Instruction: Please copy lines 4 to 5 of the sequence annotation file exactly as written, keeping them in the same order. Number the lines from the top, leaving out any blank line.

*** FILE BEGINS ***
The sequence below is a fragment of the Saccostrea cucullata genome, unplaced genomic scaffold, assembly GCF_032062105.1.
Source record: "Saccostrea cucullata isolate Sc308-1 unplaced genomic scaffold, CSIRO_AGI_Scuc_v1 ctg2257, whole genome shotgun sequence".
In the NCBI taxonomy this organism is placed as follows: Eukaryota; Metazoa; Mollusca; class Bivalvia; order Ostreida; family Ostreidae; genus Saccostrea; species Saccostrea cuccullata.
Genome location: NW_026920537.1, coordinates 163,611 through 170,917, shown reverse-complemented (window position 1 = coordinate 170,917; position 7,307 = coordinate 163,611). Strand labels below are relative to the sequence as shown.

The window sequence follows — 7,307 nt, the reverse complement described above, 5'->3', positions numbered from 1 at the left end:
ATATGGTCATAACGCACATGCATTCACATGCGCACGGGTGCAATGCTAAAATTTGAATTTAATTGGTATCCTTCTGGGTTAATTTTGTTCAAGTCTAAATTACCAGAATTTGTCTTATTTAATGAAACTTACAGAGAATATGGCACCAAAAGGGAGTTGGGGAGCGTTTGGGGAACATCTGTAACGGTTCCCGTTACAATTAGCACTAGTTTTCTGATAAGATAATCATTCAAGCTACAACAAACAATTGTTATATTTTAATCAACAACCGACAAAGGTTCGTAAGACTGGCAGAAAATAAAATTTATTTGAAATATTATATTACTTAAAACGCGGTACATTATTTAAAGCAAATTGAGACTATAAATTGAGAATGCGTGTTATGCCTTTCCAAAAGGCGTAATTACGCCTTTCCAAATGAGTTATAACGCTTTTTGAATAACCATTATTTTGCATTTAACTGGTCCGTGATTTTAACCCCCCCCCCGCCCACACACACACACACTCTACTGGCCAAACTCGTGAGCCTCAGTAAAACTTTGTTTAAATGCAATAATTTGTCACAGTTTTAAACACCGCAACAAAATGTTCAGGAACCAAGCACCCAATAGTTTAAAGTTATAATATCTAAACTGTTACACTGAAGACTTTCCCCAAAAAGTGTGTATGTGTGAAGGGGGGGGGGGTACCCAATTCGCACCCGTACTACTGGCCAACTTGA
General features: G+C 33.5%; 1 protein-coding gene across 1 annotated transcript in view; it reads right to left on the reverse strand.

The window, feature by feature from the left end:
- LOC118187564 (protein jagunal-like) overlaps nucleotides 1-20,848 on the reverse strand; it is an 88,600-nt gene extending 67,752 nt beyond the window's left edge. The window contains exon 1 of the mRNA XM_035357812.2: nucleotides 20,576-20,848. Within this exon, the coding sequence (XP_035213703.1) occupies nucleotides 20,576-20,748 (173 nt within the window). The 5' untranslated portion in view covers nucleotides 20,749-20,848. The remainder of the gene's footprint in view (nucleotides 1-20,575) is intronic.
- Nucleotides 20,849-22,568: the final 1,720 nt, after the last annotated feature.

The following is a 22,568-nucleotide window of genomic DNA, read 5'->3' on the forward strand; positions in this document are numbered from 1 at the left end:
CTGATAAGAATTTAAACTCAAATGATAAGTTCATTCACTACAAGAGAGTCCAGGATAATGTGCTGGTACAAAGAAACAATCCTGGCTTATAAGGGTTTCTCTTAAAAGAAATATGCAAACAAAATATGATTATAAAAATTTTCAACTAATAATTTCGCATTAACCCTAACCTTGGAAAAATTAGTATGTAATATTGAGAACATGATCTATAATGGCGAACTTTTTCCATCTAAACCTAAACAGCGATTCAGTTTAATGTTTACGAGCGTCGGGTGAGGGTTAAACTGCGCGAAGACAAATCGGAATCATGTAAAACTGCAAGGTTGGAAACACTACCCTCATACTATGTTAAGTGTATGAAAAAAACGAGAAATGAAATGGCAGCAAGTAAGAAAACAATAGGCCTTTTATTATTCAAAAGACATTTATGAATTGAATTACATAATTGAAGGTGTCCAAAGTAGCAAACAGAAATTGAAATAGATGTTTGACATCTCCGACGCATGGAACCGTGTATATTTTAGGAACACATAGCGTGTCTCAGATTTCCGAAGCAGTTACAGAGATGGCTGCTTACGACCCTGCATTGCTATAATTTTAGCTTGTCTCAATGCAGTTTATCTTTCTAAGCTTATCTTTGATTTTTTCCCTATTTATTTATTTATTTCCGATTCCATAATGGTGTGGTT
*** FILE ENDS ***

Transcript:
Genome location: NW_026920537.1, coordinates 163,611 through 170,917, shown reverse-complemented (window position 1 = coordinate 170,917; position 7,307 = coordinate 163,611). Strand labels below are relative to the sequence as shown.

The window sequence follows — 7,307 nt, the reverse complement described above, 5'->3', positions numbered from 1 at the left end: